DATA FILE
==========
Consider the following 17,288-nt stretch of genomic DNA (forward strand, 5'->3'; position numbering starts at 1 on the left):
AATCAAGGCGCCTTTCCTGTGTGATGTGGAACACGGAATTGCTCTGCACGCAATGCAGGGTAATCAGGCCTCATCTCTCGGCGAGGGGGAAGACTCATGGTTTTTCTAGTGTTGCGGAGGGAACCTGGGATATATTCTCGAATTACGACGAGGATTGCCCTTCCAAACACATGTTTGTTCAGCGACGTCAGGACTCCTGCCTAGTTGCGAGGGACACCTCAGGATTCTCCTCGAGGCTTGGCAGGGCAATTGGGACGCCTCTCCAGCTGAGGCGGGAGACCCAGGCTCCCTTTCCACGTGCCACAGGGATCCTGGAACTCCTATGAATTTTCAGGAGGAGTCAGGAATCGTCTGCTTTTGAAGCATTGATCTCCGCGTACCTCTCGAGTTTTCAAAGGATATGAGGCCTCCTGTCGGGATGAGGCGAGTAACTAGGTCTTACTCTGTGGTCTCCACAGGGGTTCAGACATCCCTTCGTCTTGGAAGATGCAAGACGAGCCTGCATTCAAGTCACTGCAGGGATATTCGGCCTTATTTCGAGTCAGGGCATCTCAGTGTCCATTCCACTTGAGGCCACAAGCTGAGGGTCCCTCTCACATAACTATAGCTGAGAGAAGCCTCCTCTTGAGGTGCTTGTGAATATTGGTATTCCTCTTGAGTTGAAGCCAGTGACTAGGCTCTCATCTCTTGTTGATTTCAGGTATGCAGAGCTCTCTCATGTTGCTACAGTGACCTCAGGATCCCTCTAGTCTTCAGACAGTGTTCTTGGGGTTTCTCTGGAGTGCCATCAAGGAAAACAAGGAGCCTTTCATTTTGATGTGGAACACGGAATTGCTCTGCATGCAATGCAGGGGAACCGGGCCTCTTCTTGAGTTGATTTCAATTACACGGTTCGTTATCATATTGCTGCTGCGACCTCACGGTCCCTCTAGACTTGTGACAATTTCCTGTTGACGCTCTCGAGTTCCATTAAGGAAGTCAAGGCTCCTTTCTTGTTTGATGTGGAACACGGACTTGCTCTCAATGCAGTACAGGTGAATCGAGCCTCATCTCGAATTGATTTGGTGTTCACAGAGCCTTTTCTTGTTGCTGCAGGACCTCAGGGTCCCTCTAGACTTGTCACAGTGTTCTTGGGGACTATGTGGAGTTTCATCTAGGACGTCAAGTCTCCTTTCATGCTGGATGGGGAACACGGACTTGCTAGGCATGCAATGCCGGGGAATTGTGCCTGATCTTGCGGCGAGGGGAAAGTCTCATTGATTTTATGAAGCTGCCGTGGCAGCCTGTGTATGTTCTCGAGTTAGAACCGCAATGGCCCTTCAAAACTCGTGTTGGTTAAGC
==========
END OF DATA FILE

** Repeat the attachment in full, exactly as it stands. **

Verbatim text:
Consider the following 17,288-nt stretch of genomic DNA (forward strand, 5'->3'; position numbering starts at 1 on the left):
AATCAAGGCGCCTTTCCTGTGTGATGTGGAACACGGAATTGCTCTGCACGCAATGCAGGGTAATCAGGCCTCATCTCTCGGCGAGGGGGAAGACTCATGGTTTTTCTAGTGTTGCGGAGGGAACCTGGGATATATTCTCGAATTACGACGAGGATTGCCCTTCCAAACACATGTTTGTTCAGCGACGTCAGGACTCCTGCCTAGTTGCGAGGGACACCTCAGGATTCTCCTCGAGGCTTGGCAGGGCAATTGGGACGCCTCTCCAGCTGAGGCGGGAGACCCAGGCTCCCTTTCCACGTGCCACAGGGATCCTGGAACTCCTATGAATTTTCAGGAGGAGTCAGGAATCGTCTGCTTTTGAAGCATTGATCTCCGCGTACCTCTCGAGTTTTCAAAGGATATGAGGCCTCCTGTCGGGATGAGGCGAGTAACTAGGTCTTACTCTGTGGTCTCCACAGGGGTTCAGACATCCCTTCGTCTTGGAAGATGCAAGACGAGCCTGCATTCAAGTCACTGCAGGGATATTCGGCCTTATTTCGAGTCAGGGCATCTCAGTGTCCATTCCACTTGAGGCCACAAGCTGAGGGTCCCTCTCACATAACTATAGCTGAGAGAAGCCTCCTCTTGAGGTGCTTGTGAATATTGGTATTCCTCTTGAGTTGAAGCCAGTGACTAGGCTCTCATCTCTTGTTGATTTCAGGTATGCAGAGCTCTCTCATGTTGCTACAGTGACCTCAGGATCCCTCTAGTCTTCAGACAGTGTTCTTGGGGTTTCTCTGGAGTGCCATCAAGGAAAACAAGGAGCCTTTCATTTTGATGTGGAACACGGAATTGCTCTGCATGCAATGCAGGGGAACCGGGCCTCTTCTTGAGTTGATTTCAATTACACGGTTCGTTATCATATTGCTGCTGCGACCTCACGGTCCCTCTAGACTTGTGACAATTTCCTGTTGACGCTCTCGAGTTCCATTAAGGAAGTCAAGGCTCCTTTCTTGTTTGATGTGGAACACGGACTTGCTCTCAATGCAGTACAGGTGAATCGAGCCTCATCTCGAATTGATTTGGTGTTCACAGAGCCTTTTCTTGTTGCTGCAGGACCTCAGGGTCCCTCTAGACTTGTCACAGTGTTCTTGGGGACTATGTGGAGTTTCATCTAGGACGTCAAGTCTCCTTTCATGCTGGATGGGGAACACGGACTTGCTAGGCATGCAATGCCGGGGAATTGTGCCTGATCTTGCGGCGAGGGGAAAGTCTCATTGATTTTATGAAGCTGCCGTGGCAGCCTGTGTATGTTCTCGAGTTAGAACCGCAATGGCCCTTCAAAACTCGTGTTGGTTAAGC